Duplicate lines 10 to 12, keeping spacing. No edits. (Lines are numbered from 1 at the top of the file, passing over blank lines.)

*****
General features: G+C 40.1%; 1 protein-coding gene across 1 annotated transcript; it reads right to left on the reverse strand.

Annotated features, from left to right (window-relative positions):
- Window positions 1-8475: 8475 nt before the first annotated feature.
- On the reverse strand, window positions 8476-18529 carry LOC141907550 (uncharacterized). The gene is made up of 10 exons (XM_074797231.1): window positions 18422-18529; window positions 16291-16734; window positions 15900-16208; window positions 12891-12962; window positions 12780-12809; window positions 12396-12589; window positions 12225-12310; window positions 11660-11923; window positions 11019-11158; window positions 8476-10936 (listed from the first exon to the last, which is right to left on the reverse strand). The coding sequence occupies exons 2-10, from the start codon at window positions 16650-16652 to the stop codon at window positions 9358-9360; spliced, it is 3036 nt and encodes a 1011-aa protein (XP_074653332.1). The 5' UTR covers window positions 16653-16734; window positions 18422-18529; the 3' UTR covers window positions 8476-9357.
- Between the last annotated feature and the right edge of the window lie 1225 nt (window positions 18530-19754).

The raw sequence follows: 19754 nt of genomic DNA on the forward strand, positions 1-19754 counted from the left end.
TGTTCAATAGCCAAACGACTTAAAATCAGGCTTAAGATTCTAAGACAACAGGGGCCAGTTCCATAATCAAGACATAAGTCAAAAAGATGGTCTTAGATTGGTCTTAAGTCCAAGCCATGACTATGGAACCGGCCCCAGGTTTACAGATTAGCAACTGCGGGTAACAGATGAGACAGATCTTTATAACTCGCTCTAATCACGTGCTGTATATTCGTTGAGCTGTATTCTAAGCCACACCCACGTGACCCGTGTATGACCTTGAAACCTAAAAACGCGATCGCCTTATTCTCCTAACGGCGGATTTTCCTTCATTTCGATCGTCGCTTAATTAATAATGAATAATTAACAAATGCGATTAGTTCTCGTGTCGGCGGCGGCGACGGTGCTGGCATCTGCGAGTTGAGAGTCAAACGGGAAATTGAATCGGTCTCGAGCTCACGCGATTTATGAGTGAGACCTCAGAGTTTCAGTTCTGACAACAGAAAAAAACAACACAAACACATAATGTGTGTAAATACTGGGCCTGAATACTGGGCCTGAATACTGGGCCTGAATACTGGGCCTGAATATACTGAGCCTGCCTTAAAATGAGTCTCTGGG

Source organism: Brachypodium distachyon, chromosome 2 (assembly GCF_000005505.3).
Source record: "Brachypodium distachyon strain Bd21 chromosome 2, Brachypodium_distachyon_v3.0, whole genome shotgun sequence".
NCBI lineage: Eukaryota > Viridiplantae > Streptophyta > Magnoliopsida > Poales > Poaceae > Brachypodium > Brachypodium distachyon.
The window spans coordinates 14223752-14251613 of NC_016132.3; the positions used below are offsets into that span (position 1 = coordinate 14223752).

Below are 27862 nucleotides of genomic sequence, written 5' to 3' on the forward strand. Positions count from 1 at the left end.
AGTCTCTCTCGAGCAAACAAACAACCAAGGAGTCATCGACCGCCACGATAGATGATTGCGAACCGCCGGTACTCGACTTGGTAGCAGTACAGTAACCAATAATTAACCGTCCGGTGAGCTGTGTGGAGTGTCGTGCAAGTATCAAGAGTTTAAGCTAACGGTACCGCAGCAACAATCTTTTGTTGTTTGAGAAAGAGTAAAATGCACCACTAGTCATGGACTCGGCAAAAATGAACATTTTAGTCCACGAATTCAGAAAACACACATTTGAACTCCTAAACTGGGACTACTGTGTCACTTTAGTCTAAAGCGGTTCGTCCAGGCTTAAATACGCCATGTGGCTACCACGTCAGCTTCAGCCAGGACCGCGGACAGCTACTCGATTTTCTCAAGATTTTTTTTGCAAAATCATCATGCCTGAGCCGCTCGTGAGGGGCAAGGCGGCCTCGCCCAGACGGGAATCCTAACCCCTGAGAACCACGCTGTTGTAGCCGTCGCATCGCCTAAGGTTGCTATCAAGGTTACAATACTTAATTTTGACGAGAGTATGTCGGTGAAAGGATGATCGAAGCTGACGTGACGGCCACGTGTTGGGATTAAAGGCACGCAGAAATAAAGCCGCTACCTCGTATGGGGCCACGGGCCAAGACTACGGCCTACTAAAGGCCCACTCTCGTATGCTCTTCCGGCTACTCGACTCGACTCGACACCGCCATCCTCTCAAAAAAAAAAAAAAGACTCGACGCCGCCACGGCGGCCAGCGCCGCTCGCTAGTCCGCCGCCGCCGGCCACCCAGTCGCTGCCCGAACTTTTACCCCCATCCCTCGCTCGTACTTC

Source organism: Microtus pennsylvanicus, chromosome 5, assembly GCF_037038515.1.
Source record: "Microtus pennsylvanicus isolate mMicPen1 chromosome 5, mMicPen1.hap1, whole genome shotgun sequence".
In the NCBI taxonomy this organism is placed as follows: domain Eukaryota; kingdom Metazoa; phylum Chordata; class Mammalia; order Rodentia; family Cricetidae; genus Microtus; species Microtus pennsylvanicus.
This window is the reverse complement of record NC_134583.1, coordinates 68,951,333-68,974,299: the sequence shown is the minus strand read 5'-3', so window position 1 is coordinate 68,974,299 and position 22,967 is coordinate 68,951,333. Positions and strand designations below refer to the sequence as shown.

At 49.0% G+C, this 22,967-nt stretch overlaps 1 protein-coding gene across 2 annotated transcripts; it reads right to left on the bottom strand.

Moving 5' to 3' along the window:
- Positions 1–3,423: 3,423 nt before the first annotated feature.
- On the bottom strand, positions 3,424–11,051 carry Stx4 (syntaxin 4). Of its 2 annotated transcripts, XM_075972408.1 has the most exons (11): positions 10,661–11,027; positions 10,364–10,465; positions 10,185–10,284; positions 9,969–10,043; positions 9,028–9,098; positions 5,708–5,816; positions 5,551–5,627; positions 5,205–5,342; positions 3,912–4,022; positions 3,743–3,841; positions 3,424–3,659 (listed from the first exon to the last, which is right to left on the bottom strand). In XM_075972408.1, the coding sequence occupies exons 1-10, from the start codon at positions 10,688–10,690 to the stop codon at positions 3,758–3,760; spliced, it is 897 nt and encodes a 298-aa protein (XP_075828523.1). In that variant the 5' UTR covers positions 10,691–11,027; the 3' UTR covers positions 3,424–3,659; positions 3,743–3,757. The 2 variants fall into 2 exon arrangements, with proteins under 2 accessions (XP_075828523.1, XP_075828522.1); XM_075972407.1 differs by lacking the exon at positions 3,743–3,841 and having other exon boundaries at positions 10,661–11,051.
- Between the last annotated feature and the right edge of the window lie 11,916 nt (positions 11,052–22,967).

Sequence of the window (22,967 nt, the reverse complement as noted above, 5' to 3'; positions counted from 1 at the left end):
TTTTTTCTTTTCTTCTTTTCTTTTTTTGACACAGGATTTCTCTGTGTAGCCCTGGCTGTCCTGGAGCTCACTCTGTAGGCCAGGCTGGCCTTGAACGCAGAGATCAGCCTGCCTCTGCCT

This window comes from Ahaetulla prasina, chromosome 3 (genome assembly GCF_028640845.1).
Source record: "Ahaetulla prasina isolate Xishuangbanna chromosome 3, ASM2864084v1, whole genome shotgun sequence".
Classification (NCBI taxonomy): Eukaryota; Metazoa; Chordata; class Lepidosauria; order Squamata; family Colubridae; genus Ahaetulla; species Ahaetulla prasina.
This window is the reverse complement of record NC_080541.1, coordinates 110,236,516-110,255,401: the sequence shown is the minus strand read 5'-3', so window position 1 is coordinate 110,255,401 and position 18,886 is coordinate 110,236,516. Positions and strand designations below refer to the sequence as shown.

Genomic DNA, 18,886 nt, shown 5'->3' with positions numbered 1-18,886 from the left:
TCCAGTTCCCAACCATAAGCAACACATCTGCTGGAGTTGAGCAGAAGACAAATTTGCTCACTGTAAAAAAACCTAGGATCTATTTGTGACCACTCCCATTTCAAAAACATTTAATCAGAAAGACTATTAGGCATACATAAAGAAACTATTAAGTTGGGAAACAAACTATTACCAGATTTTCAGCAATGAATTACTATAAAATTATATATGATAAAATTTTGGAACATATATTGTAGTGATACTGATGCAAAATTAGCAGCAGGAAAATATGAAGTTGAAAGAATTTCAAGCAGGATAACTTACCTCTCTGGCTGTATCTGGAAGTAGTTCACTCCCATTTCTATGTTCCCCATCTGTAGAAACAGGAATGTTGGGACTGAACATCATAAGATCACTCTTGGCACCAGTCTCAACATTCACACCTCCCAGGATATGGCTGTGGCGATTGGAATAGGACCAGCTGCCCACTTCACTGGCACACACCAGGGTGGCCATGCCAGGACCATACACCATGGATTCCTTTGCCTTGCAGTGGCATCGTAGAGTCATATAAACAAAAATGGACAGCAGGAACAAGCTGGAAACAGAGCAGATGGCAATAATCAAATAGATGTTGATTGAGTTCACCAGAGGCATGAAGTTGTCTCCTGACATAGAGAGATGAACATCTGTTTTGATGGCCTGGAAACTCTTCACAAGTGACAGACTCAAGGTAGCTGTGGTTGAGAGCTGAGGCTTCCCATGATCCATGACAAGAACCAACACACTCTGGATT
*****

NCBI lineage: Eukaryota > Viridiplantae > Streptophyta > Magnoliopsida > Poales > Poaceae > Brachypodium > Brachypodium distachyon.
The window spans coordinates 14223752-14251613 of NC_016132.3; the positions used below are offsets into that span (position 1 = coordinate 14223752).

Below are 27862 nucleotides of genomic sequence, written 5' to 3' on the forward strand. Positions count from 1 at the left end.